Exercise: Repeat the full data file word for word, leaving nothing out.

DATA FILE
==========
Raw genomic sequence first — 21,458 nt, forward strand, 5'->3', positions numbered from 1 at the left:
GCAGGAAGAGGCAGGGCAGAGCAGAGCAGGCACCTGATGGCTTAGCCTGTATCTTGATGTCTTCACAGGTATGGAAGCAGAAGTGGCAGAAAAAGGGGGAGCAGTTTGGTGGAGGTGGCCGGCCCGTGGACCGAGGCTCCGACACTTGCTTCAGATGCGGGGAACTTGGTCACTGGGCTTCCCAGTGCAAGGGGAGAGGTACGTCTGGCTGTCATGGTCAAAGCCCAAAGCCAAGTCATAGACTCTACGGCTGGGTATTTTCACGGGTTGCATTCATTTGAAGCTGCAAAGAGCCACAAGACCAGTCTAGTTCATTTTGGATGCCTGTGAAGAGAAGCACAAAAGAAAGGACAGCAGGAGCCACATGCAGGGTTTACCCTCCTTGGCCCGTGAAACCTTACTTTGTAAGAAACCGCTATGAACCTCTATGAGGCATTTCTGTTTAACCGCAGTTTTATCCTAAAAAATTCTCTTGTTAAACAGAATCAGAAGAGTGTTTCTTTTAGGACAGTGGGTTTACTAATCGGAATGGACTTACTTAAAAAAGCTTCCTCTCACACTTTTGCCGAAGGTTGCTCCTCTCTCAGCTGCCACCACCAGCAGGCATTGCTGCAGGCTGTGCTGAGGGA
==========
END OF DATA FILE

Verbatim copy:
Raw genomic sequence first — 21,458 nt, forward strand, 5'->3', positions numbered from 1 at the left:
GCAGGAAGAGGCAGGGCAGAGCAGAGCAGGCACCTGATGGCTTAGCCTGTATCTTGATGTCTTCACAGGTATGGAAGCAGAAGTGGCAGAAAAAGGGGGAGCAGTTTGGTGGAGGTGGCCGGCCCGTGGACCGAGGCTCCGACACTTGCTTCAGATGCGGGGAACTTGGTCACTGGGCTTCCCAGTGCAAGGGGAGAGGTACGTCTGGCTGTCATGGTCAAAGCCCAAAGCCAAGTCATAGACTCTACGGCTGGGTATTTTCACGGGTTGCATTCATTTGAAGCTGCAAAGAGCCACAAGACCAGTCTAGTTCATTTTGGATGCCTGTGAAGAGAAGCACAAAAGAAAGGACAGCAGGAGCCACATGCAGGGTTTACCCTCCTTGGCCCGTGAAACCTTACTTTGTAAGAAACCGCTATGAACCTCTATGAGGCATTTCTGTTTAACCGCAGTTTTATCCTAAAAAATTCTCTTGTTAAACAGAATCAGAAGAGTGTTTCTTTTAGGACAGTGGGTTTACTAATCGGAATGGACTTACTTAAAAAAGCTTCCTCTCACACTTTTGCCGAAGGTTGCTCCTCTCTCAGCTGCCACCACCAGCAGGCATTGCTGCAGGCTGTGCTGAGGGA